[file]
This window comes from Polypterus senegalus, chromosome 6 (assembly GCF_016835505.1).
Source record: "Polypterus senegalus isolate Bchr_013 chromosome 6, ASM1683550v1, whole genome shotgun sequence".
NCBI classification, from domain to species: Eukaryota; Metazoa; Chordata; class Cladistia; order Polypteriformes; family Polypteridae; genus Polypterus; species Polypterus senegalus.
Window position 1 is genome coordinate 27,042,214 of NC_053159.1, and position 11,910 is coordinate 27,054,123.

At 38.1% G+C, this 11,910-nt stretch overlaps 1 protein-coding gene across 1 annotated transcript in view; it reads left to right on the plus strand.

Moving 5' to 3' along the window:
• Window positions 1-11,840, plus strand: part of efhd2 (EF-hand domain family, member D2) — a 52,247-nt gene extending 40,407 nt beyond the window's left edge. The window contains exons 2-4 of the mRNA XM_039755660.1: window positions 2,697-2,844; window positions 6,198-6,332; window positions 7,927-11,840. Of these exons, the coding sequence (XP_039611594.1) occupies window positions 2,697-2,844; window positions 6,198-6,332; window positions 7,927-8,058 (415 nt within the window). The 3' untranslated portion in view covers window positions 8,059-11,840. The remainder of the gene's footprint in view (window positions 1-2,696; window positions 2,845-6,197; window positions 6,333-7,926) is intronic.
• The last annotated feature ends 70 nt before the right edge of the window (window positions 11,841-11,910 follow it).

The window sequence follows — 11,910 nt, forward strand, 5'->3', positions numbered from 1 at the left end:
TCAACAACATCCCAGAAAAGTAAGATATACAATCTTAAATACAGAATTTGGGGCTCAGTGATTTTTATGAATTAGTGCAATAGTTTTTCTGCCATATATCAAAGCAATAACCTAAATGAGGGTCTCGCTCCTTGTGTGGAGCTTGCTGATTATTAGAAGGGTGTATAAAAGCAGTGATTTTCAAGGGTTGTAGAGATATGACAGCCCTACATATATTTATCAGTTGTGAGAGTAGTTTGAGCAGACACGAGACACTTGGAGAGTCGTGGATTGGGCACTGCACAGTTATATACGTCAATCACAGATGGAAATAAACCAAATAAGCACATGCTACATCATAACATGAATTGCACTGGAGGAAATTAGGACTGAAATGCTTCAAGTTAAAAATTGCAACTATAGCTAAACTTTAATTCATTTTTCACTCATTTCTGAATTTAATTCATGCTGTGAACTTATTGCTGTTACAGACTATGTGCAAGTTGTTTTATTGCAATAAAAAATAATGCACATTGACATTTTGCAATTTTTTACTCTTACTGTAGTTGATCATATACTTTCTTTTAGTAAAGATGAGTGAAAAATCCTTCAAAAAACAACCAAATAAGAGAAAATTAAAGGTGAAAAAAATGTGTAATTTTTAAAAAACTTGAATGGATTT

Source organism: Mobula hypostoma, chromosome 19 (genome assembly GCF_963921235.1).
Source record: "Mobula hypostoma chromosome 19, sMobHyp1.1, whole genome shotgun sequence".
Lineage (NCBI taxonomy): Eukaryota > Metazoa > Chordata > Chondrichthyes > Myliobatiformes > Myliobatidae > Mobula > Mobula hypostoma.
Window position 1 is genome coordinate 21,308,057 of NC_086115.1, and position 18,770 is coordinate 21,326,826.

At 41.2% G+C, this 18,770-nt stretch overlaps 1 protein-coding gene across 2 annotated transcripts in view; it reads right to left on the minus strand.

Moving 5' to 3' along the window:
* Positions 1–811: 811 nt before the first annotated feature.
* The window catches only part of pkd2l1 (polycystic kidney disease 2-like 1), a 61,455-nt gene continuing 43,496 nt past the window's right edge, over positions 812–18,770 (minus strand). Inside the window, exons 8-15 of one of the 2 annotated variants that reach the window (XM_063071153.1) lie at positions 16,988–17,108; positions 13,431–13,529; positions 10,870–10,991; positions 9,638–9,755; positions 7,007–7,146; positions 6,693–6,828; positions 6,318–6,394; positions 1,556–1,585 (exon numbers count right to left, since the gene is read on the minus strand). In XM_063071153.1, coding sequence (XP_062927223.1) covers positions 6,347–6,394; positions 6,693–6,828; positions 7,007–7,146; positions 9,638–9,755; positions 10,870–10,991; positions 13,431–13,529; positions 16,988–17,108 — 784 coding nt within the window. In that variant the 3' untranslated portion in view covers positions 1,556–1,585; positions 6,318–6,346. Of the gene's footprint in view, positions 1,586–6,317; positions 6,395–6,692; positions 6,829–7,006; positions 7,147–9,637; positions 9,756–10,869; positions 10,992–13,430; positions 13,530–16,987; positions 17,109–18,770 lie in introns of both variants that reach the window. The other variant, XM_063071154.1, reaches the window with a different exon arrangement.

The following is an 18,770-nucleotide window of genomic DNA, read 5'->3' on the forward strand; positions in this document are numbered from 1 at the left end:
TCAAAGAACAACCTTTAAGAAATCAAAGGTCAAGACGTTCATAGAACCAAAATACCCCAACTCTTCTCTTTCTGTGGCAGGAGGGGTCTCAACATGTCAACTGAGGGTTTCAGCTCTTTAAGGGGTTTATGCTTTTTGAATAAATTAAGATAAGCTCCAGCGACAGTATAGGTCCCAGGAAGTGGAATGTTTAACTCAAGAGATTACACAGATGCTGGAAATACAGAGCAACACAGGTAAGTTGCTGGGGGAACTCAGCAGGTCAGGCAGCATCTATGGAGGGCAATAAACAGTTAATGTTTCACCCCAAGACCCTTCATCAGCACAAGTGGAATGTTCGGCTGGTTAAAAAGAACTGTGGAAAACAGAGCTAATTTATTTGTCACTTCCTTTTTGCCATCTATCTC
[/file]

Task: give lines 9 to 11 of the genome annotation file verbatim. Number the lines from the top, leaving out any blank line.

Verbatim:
The window sequence follows — 11,910 nt, forward strand, 5'->3', positions numbered from 1 at the left end:
TCAACAACATCCCAGAAAAGTAAGATATACAATCTTAAATACAGAATTTGGGGCTCAGTGATTTTTATGAATTAGTGCAATAGTTTTTCTGCCATATATCAAAGCAATAACCTAAATGAGGGTCTCGCTCCTTGTGTGGAGCTTGCTGATTATTAGAAGGGTGTATAAAAGCAGTGATTTTCAAGGGTTGTAGAGATATGACAGCCCTACATATATTTATCAGTTGTGAGAGTAGTTTGAGCAGACACGAGACACTTGGAGAGTCGTGGATTGGGCACTGCACAGTTATATACGTCAATCACAGATGGAAATAAACCAAATAAGCACATGCTACATCATAACATGAATTGCACTGGAGGAAATTAGGACTGAAATGCTTCAAGTTAAAAATTGCAACTATAGCTAAACTTTAATTCATTTTTCACTCATTTCTGAATTTAATTCATGCTGTGAACTTATTGCTGTTACAGACTATGTGCAAGTTGTTTTATTGCAATAAAAAATAATGCACATTGACATTTTGCAATTTTTTACTCTTACTGTAGTTGATCATATACTTTCTTTTAGTAAAGATGAGTGAAAAATCCTTCAAAAAACAACCAAATAAGAGAAAATTAAAGGTGAAAAAAATGTGTAATTTTTAAAAAACTTGAATGGATTT

Source organism: Mobula hypostoma, chromosome 19 (genome assembly GCF_963921235.1).